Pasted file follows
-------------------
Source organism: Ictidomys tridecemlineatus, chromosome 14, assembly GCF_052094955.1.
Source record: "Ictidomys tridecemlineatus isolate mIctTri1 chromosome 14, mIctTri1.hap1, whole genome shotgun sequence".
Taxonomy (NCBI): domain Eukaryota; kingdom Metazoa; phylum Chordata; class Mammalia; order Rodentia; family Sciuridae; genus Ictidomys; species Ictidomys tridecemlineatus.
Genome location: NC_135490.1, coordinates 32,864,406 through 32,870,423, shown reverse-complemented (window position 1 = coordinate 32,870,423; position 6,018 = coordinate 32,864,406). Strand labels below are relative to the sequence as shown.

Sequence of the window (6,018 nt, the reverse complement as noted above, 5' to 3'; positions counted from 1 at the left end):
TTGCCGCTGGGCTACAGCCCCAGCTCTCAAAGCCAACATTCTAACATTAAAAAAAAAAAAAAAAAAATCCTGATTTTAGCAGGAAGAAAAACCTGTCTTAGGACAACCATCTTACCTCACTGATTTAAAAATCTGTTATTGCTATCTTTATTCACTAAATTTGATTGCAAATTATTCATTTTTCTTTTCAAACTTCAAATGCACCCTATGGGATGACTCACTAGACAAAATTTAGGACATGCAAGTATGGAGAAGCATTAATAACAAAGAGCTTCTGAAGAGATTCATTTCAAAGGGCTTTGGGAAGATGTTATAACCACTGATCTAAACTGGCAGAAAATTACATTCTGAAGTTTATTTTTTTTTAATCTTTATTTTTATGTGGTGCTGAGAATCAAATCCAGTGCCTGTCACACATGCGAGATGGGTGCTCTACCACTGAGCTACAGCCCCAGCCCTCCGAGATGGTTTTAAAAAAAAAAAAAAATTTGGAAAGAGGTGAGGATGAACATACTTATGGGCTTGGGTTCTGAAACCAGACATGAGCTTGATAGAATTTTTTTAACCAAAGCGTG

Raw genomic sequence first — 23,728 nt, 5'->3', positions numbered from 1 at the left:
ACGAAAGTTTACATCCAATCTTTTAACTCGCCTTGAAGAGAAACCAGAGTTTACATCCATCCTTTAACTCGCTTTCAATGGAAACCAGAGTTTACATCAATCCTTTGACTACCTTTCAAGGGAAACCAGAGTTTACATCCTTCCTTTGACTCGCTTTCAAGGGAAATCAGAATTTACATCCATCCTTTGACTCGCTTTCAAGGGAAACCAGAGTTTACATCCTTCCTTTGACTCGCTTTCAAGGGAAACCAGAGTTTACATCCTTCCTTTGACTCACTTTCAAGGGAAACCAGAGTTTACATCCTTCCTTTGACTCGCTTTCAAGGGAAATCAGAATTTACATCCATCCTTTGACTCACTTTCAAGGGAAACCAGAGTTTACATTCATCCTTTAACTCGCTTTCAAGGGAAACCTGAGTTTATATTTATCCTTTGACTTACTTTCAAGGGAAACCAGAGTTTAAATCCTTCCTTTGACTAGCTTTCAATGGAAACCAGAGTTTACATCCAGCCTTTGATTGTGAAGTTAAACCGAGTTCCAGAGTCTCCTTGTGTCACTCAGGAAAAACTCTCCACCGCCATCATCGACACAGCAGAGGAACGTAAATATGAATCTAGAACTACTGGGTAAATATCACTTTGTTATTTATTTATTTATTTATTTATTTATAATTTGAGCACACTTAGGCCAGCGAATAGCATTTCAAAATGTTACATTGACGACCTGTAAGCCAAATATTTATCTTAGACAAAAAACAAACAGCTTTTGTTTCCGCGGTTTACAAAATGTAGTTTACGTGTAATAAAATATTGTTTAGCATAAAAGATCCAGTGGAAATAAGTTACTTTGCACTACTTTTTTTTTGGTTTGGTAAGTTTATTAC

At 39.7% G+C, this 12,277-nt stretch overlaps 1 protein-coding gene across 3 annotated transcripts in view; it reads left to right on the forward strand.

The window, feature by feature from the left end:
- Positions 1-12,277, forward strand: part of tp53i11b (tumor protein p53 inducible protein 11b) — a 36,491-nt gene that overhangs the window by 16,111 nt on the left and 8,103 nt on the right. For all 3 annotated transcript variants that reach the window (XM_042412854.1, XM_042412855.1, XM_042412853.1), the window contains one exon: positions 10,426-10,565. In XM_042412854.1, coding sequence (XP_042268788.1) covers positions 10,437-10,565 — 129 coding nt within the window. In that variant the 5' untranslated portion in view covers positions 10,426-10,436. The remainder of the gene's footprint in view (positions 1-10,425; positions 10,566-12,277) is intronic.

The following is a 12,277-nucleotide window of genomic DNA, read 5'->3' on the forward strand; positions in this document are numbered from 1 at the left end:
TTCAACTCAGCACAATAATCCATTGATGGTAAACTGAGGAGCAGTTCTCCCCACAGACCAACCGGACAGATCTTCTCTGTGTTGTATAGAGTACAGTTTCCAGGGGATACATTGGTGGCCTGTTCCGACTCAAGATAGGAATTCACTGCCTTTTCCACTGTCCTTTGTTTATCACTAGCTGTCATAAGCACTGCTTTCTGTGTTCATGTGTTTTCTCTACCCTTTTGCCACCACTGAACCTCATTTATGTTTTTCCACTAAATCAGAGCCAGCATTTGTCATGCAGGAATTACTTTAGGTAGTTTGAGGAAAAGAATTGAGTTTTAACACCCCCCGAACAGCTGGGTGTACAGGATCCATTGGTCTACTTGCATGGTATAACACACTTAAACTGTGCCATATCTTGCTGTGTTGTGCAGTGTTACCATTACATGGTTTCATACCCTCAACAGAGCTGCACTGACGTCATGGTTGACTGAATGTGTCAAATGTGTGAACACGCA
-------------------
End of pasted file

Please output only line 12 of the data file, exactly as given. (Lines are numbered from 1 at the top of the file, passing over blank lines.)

The following is a 12,277-nucleotide window of genomic DNA, read 5'->3' on the forward strand; positions in this document are numbered from 1 at the left end: